One of the qualities the Chiefs like in new quarterback Alex Smith is his recent history with few turnovers. Smith threw just 10 interceptions in his last 25 games for the San Francisco 49ers, a stat that looks extremely pretty in Kansas City after Chiefs quarterbacks committed 27 turnovers last season.
Smith’s low turnover rate was due at least in part by his reluctance to throw the ball down the field. He was referred to by frustrated 49ers fans as Captain Checkdown for his habit of throwing shorter patterns to receivers for shorter gains.
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Smith is in the process of being reprogrammed by Andy Reid, his new coach. Reid doesn’t want to turn Smith into a turnover machine but wants him to be more aggressive, particularly during offseason practice.
“You want to get a feel for the offense now, particularly when you’re new at it (and) if there are close throws, challenge it, see what you can get away with,” Reid said. “If it ends up being an interception, OK, it’s an interception. You learn from it. These are smart guys so they learn from it and once they get into the season, they’re not experimenting with it on game day and they know what they can get away with and know what they can’t.
“It’s a new offense. I would tell any quarterback that comes in new that that’s what you need to do. I’ve told them all that. Go ahead and take your shots and see what you can get away with, within reason. But if it’s a close throw, there are going to be a few of those in the National Football League on game day so you need to know what you can get away with on each route.”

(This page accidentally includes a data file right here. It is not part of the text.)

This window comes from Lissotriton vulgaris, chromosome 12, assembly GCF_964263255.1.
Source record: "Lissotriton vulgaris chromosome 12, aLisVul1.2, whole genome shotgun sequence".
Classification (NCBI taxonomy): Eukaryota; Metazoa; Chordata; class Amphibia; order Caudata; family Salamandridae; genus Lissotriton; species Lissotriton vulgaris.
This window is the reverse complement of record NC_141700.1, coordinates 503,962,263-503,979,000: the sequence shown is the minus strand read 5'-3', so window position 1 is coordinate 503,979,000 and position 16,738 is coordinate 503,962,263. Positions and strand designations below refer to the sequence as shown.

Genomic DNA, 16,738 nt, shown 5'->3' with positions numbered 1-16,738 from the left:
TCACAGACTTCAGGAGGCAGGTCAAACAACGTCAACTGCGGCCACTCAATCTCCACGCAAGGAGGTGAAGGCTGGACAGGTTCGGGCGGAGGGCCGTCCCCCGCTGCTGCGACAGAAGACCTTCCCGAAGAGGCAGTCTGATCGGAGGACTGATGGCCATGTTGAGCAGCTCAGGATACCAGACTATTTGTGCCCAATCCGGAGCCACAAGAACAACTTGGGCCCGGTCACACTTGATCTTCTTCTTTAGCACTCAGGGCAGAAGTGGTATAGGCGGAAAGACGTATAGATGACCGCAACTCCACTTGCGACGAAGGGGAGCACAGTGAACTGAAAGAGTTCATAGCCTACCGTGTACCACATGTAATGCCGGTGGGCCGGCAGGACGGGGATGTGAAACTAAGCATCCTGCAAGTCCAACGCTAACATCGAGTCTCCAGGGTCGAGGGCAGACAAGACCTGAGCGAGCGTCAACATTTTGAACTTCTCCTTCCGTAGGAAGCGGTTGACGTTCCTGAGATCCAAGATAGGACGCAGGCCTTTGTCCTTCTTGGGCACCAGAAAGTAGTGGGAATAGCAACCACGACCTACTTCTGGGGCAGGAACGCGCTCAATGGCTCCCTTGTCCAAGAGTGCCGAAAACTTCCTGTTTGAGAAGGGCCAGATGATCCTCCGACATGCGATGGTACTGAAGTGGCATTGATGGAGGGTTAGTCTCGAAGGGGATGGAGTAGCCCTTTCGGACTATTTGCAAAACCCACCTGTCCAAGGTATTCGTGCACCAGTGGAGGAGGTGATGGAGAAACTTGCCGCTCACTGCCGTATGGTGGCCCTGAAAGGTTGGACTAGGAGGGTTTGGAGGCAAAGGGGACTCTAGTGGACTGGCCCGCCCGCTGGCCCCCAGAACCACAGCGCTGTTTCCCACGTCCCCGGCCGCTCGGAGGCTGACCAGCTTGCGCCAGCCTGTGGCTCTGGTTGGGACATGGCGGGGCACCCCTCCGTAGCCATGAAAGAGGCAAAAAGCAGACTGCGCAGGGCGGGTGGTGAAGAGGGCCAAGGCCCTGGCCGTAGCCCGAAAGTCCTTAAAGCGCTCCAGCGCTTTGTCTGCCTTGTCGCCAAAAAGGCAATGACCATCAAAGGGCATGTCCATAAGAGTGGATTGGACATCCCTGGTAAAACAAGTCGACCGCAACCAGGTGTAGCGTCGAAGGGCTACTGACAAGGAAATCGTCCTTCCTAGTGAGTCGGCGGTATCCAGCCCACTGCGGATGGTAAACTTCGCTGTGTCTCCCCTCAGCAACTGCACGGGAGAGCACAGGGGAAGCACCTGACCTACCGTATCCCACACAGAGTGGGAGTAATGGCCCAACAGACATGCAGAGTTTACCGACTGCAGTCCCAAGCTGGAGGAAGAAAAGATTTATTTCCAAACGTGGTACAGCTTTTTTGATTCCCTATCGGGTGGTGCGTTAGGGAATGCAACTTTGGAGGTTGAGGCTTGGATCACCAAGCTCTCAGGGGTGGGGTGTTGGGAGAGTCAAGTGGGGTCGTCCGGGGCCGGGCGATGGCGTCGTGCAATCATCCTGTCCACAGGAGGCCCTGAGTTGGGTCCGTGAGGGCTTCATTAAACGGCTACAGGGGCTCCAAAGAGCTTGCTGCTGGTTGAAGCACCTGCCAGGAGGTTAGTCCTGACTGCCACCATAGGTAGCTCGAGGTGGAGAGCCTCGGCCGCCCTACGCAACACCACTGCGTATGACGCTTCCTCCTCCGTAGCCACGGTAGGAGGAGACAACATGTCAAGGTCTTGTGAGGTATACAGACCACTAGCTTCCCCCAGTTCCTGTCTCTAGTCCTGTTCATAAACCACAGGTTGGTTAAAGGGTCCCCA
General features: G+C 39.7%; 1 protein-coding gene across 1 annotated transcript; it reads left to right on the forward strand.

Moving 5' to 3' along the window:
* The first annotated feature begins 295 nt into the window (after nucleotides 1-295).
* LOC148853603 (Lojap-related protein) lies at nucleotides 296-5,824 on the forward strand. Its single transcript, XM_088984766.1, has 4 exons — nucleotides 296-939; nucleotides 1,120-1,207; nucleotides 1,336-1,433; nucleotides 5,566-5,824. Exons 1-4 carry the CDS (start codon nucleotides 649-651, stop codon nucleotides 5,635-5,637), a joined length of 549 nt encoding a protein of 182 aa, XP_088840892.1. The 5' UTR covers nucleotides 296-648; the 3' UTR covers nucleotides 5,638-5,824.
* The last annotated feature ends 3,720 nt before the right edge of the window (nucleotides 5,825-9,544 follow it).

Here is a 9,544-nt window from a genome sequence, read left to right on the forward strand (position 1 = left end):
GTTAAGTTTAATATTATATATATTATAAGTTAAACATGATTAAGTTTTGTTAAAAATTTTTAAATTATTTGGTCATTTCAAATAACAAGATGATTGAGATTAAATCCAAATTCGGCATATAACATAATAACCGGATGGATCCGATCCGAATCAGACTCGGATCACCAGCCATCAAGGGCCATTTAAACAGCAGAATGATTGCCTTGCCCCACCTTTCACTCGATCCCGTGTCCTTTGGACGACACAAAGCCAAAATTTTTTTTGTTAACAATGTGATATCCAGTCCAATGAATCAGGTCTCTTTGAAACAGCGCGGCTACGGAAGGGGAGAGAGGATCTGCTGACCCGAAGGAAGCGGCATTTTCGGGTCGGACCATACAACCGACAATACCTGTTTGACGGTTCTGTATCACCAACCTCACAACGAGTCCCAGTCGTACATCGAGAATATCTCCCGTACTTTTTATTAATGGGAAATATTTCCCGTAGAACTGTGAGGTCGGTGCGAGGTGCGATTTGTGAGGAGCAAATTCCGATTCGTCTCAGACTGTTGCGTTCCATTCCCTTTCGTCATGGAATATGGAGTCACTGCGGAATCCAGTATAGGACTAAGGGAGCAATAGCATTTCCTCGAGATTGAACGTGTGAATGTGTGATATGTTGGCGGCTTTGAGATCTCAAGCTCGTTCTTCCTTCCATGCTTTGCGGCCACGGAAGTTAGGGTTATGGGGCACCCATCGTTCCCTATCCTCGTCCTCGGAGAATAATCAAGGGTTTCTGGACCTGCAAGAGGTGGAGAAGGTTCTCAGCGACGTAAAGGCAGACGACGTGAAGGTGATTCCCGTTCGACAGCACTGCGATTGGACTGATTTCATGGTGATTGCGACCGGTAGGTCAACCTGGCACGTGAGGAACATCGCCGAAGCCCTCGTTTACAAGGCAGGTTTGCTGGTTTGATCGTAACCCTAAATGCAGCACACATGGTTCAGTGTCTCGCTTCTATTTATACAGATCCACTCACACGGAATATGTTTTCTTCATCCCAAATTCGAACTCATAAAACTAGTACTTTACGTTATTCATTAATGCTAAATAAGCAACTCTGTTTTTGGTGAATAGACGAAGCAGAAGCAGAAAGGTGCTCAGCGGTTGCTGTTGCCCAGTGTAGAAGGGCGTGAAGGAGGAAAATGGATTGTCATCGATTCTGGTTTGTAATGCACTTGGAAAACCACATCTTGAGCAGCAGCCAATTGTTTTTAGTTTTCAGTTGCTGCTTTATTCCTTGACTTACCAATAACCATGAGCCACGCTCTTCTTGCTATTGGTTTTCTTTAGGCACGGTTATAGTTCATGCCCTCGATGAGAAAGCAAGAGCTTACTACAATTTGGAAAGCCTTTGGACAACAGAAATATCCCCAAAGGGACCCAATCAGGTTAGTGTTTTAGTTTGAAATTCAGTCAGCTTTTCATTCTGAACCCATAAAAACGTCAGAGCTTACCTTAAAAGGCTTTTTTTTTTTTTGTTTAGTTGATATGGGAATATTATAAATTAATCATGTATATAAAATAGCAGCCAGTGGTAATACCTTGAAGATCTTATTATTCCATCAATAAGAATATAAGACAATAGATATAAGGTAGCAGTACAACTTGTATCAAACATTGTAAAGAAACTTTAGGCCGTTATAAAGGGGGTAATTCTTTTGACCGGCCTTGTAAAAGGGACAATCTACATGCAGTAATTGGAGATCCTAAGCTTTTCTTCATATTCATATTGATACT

Smith and the other Chiefs quarterbacks were rewarded with several long completions in Wednesday’s practice. Smith had three such plays, including two to Jon Baldwin, while Tyler Bray and Ricky Stanzi had one apiece.
Wednesday’s barrage of big passing plays isn’t necessarily an indication the deep ball is back in the Chiefs’ offense. But since such plays have been scarce for the Chiefs in each of the past two seasons, they’re taking it as an encouraging sign.
“We’re just kind of continuing to press to see what we can do finding out what we’re capable of,” Smith said. “You’ve got to find that out at some point. This is what the practice field is for.”
Smith was the NFL’s highest-rated passer last season before he was injured, missed a start and then replaced by Colin Kaepernick as San Francisco’s starting quarterback. Smith was completing more than 70 percent of his passes, a high rate, and had just five interceptions.
Still, he had just 30 touchdown passes in his final 25 starts for the 49ers. While that’s a good number as a ratio with his 10 interceptions, it still represents a shortage of big plays.
Smith won’t turn into a mad bomber overnight, if he ever does.
“You want to stay aggressive,” Smith said. “But in the end I’m always trying to make the right read and throw where the defense is telling me to throw. You don’t come out here and predetermine anything, like ‘Oh, I’m going to chuck it deep on this play.’ I’m constantly trying to just trust my eyes and what I’m seeing out there, trust my reads and what I’ve prepared for and then come out here and throw good balls.”
For his part, Reid might be OK with that. But for now, when an interception costs the Chiefs nothing, he would prefer Smith be more of a gambler.
“Everybody is all on board (with Smith),” Reid said. “He’s a good football player. He’s showing that (along with) good leadership. I’m asking him to do a ton of things. He’s handling it. We’ve had an interception here or there but that’s all part of this thing. You’ve got to find out about the offense and you can’t do it with your hands in your pocket. You’ve got to go out and try things and experiment. That’s what he’s doing now.
“It’s just good stuff. He’s staying aggressive with the ball, and I appreciate that.”
The final offseason practice is today. The Chiefs won’t get together again as a group until training camp begins in July at Missouri Western State University.
Smith indicated he may try to throw to some Chiefs receivers during their downtime in an effort to stay sharp.
“We’re heads and shoulder above where we were a couple of months ago,” he said. “But that’s a never-ending thing. I don’t think it’s something like, ‘We’ve got a good feel for each other so we don’t need to work anymore.’ You’re constantly working at it. This is our job, this is our craft. Every single day, it’s coming out here and pushing to get better.”